JCN: Is ‘system change’ part of CIEDS’ approach and reflection? How does this translate into your current and future operations?

Vandré Brilhante: It´s a big thing for us. We are quite aware of local and global changes, especially in a country like Brazil. Still, we lack consolidation of social and economic public policies. Our public and private institutions are young in citizen principles and in globalization. At the same time, our society is going through a rapid process of losing confidence on many grounds. Social problems, conflicts, violence and poverty are growing threats to our families and youth.

This situation places a huge responsibility on CIEDS, as we daily question ourselves if our activities, projects, and programs are useful for promoting real social positive change. We need to absorb new technologies and partner with related institutions if we want to make a bigger difference to the ones that most need our efforts. Prosperity for all will only be a reality if we start to promote collective impact, bring together not only our network but taking part and share with other networks to make strong actions. Community organizations need to flourish and grow everywhere in order to create a relevant and active social fabric. This is the reality of system change we face and consider mostly in our institutional planning which is orientated to support the achievement of the Sustainable Global Indicators promoted by the United Nations.


JCN: Where do you see CIEDS biggest challenges for the next 5 years?

Vandré Brilhante: We need to better balance our budget between governmental and private funding. Most of our budget is still funded by government projects. These activities are still seen by the government as service delivery and not as a social partnership. This is an issue we need to address more in our network. We also need to have the Third Sector Framework regulated and better implemented. At the same time, there is a lot to be done regarding partnership with private foundations and social institutes created by private companies. Most of them still operate projects and initiatives allied with the interests of their companies’ brand and in some cases, they compete with NGOs for funding and public resources. We are highly focused on promoting capacity building for community and youth organizations all over Brazil.  We believe a strong third sector will create a strong democratic environment with more justice and prosperity. For this, we just launched COMPARTIR, a free digital platform to spread information and useful opportunities for everyone interested or working with social and sustainable initiatives. COMPARTIR aims to become a solution platform for the sustainable development.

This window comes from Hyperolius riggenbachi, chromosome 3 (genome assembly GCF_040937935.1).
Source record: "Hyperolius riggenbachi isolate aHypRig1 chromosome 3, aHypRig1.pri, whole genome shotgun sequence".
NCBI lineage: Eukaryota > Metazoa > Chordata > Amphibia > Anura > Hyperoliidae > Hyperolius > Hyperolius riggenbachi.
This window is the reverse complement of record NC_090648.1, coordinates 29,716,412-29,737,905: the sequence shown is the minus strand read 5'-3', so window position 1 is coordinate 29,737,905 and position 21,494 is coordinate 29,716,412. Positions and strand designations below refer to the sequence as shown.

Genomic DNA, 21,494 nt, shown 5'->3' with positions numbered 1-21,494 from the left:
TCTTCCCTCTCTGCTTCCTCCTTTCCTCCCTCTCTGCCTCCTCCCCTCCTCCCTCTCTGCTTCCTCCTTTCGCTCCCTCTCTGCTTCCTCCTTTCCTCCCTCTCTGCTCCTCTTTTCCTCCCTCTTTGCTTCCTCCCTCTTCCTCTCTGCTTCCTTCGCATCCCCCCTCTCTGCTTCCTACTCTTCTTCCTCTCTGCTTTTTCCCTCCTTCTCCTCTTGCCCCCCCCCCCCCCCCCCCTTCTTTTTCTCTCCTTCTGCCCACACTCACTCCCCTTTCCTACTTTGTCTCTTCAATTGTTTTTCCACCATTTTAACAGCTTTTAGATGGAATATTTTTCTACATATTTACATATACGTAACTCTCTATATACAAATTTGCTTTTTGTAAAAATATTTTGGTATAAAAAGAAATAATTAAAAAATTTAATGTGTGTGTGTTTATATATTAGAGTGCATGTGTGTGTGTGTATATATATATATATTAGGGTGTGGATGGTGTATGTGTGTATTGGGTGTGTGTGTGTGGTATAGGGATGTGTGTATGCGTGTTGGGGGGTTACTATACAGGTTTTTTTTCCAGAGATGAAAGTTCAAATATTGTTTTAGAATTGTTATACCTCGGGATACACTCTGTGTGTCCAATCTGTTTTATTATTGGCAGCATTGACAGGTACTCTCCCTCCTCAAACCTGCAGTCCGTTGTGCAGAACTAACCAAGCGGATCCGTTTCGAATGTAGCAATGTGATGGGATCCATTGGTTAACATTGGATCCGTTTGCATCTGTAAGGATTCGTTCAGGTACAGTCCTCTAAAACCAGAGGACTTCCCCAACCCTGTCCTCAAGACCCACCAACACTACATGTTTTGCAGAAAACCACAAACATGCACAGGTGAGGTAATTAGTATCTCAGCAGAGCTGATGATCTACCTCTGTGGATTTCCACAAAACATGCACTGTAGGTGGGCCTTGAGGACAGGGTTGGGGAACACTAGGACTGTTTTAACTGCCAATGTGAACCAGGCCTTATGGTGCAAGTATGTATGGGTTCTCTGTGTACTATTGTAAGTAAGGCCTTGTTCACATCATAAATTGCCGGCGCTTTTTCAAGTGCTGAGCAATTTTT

There is an urgent need of addressing social and educational programs that are effective for all Brazilian youth. Educational rates are going down despite many efforts. The country is going to face even harder times in the future since a whole generation is being educated in a poor and unfair way. This also brings the need of professionalization and first job programs for the youth from low income class. They are pushed aside since they lack education, information and equal opportunities.